There is a boatload of free online courses available to those willing to learn from text and videos, but mathematics is a massive world and it’s difficult to figure out where to start. For those that have completed highschool (maybe even just 10th grade) and are interested playing with some bit of 3D code, here’s some items I found quite useful. Keep in mind that most 3D animation software packages will include tools (commands, expressions, functions, etc.) that will do the math for you. Remember to search the documentation!!

vectors
If you have a line, what direction is it pointing? If you have an object in space, what direction is it moving? This is your vector. The length (aka “magnitude”) of a vector can tell you it’s speed. A normalized vector is always 1, and is useful to apply to other operations. You can subtract two vectors and you’ll get another vector which tells you the direction from one vector to another. More examples with images on MathIsFun.com.

cross product (aka vector product)
a × b = |a| |b| sin(θ) n
I have two vectors and I want to find another vector that is perpendicular (90 degress) to these two vectors. The cross product of the two vectors will help. It’s useful if I have a plane and I need to know the surface normal to the plane. For those using particles, this tells us the direction that particles would travel if we are emitting from the middle of a surface. BUT, be careful, the direction of this newly calculated vector depends on what order you specified a & b. This is where the dot product comes in very handy! More cross product details on MathIsFun.com.

dot product
a · b = |a| × |b| × cos(θ)
If you have two vectors, the dot product will tell you if the vectors are moving in the same general direction (greater than 0) or moving in two completely different directions and will never intersect the same plane (less than 0). If you have just used the cross product to find a perpendicular vector (like a surface normal), you can use the dot product to see if the if it’s facing the right direction (up?). More info on MathIsFun.com.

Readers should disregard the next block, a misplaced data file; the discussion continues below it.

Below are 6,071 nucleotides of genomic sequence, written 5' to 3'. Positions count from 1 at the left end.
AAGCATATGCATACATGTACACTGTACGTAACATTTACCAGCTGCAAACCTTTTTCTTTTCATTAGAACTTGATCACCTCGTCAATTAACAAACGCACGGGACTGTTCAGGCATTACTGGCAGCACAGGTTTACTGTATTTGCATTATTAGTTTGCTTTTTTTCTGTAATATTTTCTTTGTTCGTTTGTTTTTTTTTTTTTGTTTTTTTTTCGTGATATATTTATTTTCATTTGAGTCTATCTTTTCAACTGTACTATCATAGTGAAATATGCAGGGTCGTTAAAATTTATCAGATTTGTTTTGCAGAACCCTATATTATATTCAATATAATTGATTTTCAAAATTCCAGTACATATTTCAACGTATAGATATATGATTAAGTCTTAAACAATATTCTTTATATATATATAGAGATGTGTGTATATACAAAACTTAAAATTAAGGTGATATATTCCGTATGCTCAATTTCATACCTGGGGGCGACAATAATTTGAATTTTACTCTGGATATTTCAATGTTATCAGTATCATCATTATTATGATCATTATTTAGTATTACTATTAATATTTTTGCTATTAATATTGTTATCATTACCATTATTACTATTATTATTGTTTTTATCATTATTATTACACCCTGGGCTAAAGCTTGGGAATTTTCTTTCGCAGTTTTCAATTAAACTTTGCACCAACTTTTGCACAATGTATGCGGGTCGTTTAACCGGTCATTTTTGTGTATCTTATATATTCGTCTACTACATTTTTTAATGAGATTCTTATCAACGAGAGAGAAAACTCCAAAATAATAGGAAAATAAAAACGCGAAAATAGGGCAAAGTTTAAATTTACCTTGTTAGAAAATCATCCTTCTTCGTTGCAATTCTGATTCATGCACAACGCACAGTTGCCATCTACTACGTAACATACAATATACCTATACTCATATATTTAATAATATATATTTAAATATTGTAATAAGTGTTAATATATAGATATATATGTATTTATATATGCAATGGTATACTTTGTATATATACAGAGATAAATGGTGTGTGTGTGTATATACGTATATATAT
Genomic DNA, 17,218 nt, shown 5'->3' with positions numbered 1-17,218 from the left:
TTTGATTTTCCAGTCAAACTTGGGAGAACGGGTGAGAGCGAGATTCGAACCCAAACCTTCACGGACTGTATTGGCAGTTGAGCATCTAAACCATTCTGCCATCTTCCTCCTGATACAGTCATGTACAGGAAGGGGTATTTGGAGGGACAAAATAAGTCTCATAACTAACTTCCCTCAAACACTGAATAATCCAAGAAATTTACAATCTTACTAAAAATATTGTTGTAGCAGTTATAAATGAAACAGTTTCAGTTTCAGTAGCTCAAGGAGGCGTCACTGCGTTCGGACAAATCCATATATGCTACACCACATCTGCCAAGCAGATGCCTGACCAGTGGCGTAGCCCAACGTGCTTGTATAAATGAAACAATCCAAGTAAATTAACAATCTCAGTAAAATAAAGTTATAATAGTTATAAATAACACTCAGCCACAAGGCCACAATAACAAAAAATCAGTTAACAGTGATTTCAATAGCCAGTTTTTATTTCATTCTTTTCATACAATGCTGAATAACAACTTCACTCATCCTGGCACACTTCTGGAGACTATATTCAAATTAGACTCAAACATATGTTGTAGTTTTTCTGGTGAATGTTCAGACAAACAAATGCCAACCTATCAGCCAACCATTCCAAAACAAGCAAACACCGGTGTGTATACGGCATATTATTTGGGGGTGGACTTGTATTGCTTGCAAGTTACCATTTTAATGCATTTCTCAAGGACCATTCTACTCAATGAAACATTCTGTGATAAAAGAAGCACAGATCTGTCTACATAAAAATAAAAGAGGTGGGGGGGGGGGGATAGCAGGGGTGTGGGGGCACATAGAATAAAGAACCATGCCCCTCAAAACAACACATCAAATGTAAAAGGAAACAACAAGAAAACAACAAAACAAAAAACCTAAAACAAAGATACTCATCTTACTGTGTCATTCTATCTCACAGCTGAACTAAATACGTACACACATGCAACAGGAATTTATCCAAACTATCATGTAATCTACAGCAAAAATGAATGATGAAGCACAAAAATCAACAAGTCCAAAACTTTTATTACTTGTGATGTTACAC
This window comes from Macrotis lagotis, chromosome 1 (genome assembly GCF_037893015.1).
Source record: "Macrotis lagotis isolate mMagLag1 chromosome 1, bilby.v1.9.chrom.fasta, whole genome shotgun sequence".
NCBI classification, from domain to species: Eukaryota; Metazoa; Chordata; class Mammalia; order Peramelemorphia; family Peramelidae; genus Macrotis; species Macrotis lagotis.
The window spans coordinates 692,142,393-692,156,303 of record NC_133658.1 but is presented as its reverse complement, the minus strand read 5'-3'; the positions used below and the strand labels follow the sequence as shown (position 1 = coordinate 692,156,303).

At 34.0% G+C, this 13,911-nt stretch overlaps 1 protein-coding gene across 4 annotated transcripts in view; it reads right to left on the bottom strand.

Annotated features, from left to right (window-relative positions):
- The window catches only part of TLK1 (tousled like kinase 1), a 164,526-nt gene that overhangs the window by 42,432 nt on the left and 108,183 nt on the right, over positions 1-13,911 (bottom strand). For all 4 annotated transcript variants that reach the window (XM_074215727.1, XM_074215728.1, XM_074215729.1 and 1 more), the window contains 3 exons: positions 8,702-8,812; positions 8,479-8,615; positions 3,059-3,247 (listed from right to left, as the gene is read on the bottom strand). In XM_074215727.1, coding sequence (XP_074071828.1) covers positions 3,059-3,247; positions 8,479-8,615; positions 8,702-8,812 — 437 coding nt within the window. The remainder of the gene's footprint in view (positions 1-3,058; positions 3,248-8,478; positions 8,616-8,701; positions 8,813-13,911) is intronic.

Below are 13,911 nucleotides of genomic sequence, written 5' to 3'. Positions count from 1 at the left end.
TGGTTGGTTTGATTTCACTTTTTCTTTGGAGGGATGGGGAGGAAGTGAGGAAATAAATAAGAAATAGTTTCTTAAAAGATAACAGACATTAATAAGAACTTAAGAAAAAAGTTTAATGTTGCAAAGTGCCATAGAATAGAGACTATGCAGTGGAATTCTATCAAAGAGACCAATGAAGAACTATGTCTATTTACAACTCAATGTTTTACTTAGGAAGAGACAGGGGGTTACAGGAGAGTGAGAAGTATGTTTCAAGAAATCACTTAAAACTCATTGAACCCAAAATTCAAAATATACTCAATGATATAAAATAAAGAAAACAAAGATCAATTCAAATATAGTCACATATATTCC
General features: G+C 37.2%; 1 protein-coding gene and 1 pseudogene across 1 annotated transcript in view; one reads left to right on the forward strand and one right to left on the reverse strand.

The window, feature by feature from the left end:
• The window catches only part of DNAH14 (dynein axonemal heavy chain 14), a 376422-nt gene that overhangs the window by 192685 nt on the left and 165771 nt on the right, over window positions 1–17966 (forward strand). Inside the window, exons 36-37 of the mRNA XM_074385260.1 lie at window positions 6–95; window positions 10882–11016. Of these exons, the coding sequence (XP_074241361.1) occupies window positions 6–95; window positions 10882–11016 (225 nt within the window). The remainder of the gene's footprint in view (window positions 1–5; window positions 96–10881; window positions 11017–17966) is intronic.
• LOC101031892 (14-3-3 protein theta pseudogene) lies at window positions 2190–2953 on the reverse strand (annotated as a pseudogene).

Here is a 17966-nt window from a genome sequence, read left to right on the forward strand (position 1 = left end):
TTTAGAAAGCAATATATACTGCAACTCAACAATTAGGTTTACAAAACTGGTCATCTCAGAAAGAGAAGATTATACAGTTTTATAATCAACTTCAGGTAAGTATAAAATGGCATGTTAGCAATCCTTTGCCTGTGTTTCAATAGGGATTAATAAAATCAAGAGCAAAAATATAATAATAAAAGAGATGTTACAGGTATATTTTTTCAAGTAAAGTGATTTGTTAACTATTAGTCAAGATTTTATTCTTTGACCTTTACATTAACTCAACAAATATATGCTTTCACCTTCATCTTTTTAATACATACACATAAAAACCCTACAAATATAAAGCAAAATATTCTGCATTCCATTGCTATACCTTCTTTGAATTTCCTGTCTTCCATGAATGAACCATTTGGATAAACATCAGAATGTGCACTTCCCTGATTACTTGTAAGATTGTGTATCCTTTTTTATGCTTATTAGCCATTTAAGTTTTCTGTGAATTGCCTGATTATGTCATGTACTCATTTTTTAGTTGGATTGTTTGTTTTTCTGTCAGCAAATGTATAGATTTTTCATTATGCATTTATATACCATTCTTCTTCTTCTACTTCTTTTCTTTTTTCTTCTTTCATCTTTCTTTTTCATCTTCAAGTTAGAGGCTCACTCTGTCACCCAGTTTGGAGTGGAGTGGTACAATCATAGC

For video explanations, Khan Academy has a great section on vector dot and cross products or trigonometry and precalculus if you already have a basic understanding of geometry.

Here’s a list links to more information on vector math:

So what’s next?  Perhaps some matrix calculations? Maybe linear algebra via MIT’s online course or N.J. Wildberger (known for “rational trigonometry”).

Finally, checkout this list of free technical online courses, including programming.

Thanks to Les for the inspiration to catalog my findings.

Technical Online Courses for Free

codecademy.com – Walks you through programming languages like jQuery, Javascript, HTML/CSS, Python, Ruby and PHP.
Online Math Learning.com
Interactive Mathematics
CosmoLearning – Subjects include math, science, economics, law, medicine, etc.
coursera.org – Learn from 595 courses, from our 108 partners.
academicearth.org – Online college courses from Carnegie Mellon, Yale, Stanford, etc.
MIT’s Open Courseware
codebymath.com – learn math while coding
code.org – Tutorials for beginner programmers and also includes links to other training games like Code Combat(Javascript), Code Avengers, Lightbot, Grok Learning, etc.
N.J. Wildberger’s Math Foundations and Algebraic Topology series, or his popular Rational Trigonometry (to avoid sine and cosine).
FAQ for computer graphics algorithms
There’s lots of stuff out there, as demonstrated w/ “20 great math sites for students and teachers” .

Gource – Data Visualization for File Tree Manipulators

Gource is a bit of open code that creates time lapse videos to visualize file trees being created.